Glycolysis is important for optimal asexual growth and formation of mature tissue cysts by Toxoplasma gondii

Anurag Shukla, Kellen L. Olszewski, Manuel Llinas, Leah M. Rommereim, Barbara A. Fox, David J. Bzik, Dong Xia, Jonathan Wastling, Daniel Beiting, David S. Roos, Dhanasekaran Shanmugam

Research output: Contribution to journalArticle

2 Citations (Scopus)

Abstract

Toxoplasma gondii can grow and replicate using either glucose or glutamine as the major carbon source. Here, we have studied the essentiality of glycolysis in the tachyzoite and bradyzoite stages of T. gondii, using transgenic parasites that lack a functional hexokinase gene (Δhk) in RH (Type-1) and Prugniaud (Type-II) strain parasites. Tachyzoite stage Δhk parasites exhibit a fitness defect similar to that reported previously for the major glucose transporter mutant, and remain virulent in mice. However, although Prugniaud strain Δhk tachyzoites were capable of transforming into bradyzoites in vitro, they were severely compromised in their ability to make mature bradyzoite cysts in the brain tissue of mice. Isotopic labelling studies reveal that glucose-deprived tacyzoites utilise glutamine to replenish glycolytic and pentose phosphate pathway intermediates via gluconeogenesis. Interestingly, while glutamine-deprived intracellular Δhk tachyzoites continued to replicate, extracellular parasites were unable to efficiently invade host cells. Further, studies on mutant tachyzoites lacking a functional phosphoenolpyruvate carboxykinase (Δpepck1) revealed that glutaminolysis is the sole source of gluconeogenic flux in glucose-deprived parasites. In addition, glutaminolysis is essential for sustaining oxidative phosphorylation in Δhk parasites, while wild type (wt) and Δpepck1 parasites can obtain ATP from either glycolysis or oxidative phosphorylation. This study provides insights into the role of nutrient metabolism during asexual propagation and development of T. gondii, and validates the versatile nature of central carbon and energy metabolism in this parasite.

Original languageEnglish (US)
Pages (from-to)955-968
Number of pages14
JournalInternational Journal for Parasitology
Volume48
Issue number12
DOIs
StatePublished - Oct 1 2018

Fingerprint

Toxoplasma
Glycolysis
Cysts
Parasites
Growth
Glutamine
Oxidative Phosphorylation
Glucose
Carbon
Pentose Phosphate Pathway
Phosphoenolpyruvate
Hexokinase
Gluconeogenesis
Facilitative Glucose Transport Proteins
Energy Metabolism
Adenosine Triphosphate
Food
Brain
Genes

All Science Journal Classification (ASJC) codes

  • Parasitology
  • Infectious Diseases

Cite this

Shukla, Anurag ; Olszewski, Kellen L. ; Llinas, Manuel ; Rommereim, Leah M. ; Fox, Barbara A. ; Bzik, David J. ; Xia, Dong ; Wastling, Jonathan ; Beiting, Daniel ; Roos, David S. ; Shanmugam, Dhanasekaran. / Glycolysis is important for optimal asexual growth and formation of mature tissue cysts by Toxoplasma gondii. In: International Journal for Parasitology. 2018 ; Vol. 48, No. 12. pp. 955-968.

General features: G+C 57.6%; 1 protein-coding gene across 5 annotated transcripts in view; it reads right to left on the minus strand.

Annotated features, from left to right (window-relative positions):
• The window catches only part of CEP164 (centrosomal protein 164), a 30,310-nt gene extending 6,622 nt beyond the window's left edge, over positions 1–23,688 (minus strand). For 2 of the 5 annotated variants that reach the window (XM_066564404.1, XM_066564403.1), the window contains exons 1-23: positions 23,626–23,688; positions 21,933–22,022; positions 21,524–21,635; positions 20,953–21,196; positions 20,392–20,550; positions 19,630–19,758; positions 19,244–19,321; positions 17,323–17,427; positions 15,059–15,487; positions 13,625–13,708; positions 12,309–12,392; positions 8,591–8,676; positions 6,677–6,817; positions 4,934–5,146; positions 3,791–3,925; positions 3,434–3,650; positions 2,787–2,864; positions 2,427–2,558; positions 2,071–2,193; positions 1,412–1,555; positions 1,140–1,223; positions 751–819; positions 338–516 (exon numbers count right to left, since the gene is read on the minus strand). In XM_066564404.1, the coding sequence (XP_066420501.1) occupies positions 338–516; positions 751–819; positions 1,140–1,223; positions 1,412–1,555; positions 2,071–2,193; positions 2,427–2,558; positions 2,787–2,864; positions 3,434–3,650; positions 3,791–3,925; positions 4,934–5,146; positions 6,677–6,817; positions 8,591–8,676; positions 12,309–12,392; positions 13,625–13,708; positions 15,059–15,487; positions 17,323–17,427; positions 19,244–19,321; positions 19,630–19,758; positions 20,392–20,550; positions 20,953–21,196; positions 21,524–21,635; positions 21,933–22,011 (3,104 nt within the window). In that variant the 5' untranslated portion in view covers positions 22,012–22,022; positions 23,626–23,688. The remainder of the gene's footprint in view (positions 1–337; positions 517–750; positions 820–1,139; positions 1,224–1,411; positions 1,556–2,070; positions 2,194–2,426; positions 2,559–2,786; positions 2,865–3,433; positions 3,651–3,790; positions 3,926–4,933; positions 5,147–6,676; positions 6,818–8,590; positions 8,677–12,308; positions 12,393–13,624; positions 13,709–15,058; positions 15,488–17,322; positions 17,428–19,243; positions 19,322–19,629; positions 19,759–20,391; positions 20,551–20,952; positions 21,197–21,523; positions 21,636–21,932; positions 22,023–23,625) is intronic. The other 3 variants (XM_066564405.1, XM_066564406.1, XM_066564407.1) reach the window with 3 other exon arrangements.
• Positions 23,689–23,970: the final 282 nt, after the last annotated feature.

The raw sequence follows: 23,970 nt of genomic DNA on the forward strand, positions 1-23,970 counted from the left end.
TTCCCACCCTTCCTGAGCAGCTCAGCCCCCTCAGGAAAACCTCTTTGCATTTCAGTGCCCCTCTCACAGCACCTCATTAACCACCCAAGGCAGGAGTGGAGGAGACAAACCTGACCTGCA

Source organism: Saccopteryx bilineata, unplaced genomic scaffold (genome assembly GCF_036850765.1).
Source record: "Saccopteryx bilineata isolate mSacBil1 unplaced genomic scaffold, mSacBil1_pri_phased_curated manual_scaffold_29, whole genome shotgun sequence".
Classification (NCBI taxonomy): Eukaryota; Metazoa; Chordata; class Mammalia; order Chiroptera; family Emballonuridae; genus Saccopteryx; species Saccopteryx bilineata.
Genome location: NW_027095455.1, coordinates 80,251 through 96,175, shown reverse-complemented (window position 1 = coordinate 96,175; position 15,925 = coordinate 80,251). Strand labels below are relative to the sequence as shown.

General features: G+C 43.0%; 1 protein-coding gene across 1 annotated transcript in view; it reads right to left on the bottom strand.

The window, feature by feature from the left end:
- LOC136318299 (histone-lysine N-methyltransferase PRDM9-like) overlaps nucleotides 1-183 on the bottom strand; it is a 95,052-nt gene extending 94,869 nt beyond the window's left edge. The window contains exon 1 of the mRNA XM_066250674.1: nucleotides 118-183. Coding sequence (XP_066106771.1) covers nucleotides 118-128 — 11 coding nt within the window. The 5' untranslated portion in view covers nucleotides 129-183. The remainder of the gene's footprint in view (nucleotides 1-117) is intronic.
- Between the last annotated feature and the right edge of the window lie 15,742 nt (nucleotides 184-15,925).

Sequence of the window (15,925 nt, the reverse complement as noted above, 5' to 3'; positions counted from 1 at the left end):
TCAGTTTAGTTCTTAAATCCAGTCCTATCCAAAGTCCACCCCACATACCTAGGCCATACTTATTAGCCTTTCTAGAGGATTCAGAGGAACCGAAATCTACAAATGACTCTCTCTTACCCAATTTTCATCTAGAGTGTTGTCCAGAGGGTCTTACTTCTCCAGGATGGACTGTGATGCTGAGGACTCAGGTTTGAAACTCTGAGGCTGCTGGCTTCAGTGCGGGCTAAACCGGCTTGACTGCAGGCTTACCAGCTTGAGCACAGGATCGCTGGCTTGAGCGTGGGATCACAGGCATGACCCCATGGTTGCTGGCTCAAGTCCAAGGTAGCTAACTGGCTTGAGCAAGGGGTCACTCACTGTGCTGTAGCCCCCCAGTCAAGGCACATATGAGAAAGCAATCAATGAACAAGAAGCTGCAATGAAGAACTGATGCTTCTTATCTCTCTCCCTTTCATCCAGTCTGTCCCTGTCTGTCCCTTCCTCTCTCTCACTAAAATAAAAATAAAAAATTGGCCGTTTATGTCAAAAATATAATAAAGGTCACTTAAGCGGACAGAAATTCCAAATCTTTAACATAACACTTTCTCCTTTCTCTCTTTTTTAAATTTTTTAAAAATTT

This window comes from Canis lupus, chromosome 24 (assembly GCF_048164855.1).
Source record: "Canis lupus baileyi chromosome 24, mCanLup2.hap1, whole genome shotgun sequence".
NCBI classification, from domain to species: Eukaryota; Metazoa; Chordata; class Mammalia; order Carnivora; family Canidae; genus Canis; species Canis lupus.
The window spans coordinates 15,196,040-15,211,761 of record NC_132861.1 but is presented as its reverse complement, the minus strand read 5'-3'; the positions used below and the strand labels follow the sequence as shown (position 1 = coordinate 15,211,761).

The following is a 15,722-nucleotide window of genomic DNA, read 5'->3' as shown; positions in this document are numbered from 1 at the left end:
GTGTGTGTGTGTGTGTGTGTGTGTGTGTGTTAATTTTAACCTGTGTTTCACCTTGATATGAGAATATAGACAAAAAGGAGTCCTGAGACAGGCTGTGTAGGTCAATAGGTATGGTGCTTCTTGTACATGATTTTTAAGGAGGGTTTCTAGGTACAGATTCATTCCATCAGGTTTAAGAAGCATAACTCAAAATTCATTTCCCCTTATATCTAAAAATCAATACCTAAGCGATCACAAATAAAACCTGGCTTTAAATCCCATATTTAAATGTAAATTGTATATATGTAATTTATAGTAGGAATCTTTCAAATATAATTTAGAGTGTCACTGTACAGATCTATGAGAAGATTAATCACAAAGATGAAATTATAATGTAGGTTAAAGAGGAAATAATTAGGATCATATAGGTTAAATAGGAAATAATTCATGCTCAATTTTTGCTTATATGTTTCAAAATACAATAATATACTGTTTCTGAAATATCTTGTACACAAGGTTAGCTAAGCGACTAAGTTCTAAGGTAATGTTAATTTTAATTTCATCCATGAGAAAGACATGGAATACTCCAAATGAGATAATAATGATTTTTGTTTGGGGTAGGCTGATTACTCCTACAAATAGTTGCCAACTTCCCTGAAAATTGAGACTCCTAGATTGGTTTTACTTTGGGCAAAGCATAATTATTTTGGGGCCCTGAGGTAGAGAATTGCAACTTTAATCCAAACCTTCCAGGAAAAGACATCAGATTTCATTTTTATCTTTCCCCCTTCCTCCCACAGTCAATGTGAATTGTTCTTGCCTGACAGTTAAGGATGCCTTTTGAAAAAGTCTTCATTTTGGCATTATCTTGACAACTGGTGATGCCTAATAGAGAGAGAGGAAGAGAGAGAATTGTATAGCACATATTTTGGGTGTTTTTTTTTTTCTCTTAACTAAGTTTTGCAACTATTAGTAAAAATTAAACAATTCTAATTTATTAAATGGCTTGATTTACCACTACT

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abstract = "Toxoplasma gondii can grow and replicate using either glucose or glutamine as the major carbon source. Here, we have studied the essentiality of glycolysis in the tachyzoite and bradyzoite stages of T. gondii, using transgenic parasites that lack a functional hexokinase gene (Δhk) in RH (Type-1) and Prugniaud (Type-II) strain parasites. Tachyzoite stage Δhk parasites exhibit a fitness defect similar to that reported previously for the major glucose transporter mutant, and remain virulent in mice. However, although Prugniaud strain Δhk tachyzoites were capable of transforming into bradyzoites in vitro, they were severely compromised in their ability to make mature bradyzoite cysts in the brain tissue of mice. Isotopic labelling studies reveal that glucose-deprived tacyzoites utilise glutamine to replenish glycolytic and pentose phosphate pathway intermediates via gluconeogenesis. Interestingly, while glutamine-deprived intracellular Δhk tachyzoites continued to replicate, extracellular parasites were unable to efficiently invade host cells. Further, studies on mutant tachyzoites lacking a functional phosphoenolpyruvate carboxykinase (Δpepck1) revealed that glutaminolysis is the sole source of gluconeogenic flux in glucose-deprived parasites. In addition, glutaminolysis is essential for sustaining oxidative phosphorylation in Δhk parasites, while wild type (wt) and Δpepck1 parasites can obtain ATP from either glycolysis or oxidative phosphorylation. This study provides insights into the role of nutrient metabolism during asexual propagation and development of T. gondii, and validates the versatile nature of central carbon and energy metabolism in this parasite.",